One of the defining elements to my childhood was the ever-present reports about the Vietnam War. It was, of course, inescapable, even though my family was not directly impacted by it. My dad had already done his bit in WWII -- five long years in the South Pacific -- and everyone else in my extended family was either too young or too old to be sent over. But the controversy and misery surrounding that war was everywhere, like a black cloud ready at any moment to burst into shattering thunder and stabs of lightning. There wasn't a middle ground, it seemed. You were either appalled by the carnage and hopelessness of the outcome or felt that Vietnam could not ever be allowed to fall to the Communists, lest we all become usurped by that evil idealogical monster.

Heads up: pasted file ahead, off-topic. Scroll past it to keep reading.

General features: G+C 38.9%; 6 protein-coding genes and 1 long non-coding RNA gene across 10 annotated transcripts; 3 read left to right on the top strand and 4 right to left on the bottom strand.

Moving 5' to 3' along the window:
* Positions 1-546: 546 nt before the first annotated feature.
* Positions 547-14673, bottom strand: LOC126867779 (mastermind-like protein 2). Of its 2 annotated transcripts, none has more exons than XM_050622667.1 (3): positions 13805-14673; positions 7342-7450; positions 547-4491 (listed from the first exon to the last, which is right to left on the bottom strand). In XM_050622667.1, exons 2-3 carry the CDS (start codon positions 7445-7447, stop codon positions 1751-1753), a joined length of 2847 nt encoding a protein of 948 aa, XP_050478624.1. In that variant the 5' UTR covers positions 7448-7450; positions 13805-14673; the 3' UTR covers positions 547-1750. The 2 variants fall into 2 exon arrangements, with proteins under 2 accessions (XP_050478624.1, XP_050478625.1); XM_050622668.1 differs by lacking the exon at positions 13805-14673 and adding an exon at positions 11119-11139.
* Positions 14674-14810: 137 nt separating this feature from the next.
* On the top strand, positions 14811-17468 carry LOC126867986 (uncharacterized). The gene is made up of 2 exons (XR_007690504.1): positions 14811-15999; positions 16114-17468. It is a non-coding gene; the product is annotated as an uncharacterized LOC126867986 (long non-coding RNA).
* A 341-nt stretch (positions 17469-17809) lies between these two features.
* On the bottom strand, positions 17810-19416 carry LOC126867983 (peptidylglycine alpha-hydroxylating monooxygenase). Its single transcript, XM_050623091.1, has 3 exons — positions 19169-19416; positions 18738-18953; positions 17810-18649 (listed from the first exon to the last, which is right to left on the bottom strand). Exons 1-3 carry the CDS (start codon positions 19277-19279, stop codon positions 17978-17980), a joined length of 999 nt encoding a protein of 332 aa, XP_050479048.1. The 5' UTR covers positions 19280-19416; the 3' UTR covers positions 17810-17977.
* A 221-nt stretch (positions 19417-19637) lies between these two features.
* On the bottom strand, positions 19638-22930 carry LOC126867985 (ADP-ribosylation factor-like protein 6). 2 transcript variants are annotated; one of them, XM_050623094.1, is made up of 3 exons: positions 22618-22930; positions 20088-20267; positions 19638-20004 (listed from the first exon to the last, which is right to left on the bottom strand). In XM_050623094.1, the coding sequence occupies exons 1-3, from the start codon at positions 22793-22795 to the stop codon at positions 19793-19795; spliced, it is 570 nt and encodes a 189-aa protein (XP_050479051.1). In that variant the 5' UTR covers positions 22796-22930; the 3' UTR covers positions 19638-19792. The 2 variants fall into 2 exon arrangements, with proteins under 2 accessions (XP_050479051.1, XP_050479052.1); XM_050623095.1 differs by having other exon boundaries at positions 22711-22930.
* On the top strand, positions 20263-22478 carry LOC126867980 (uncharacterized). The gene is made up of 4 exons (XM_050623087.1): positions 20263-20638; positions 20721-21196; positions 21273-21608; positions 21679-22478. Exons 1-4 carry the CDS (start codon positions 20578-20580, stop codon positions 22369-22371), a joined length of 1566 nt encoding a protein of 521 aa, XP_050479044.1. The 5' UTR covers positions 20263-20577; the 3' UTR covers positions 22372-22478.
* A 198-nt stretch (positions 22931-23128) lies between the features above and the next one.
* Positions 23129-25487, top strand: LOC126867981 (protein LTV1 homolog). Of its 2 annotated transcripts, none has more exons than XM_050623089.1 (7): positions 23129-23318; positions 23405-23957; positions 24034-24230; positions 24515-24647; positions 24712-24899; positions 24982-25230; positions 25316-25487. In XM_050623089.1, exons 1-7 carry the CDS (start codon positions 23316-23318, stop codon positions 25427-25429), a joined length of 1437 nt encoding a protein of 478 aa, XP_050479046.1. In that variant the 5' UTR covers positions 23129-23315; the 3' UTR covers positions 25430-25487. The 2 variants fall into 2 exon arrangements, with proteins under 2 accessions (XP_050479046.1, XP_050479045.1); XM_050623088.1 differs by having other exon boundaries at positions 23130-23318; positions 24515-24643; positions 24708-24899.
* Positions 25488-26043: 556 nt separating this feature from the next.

Now, Victor Lundberg also used the letter format, this time in "An Open Letter To My Son." Holy crap. Dad Victor was definitely taking a page from the Joe Friday "Dragnet" philosophy. Settle down, Victor! Have another martini already. (Note that Lundberg and Inman pilfer "The Battle Hymn of the Republic." Must've been public domain, eh.)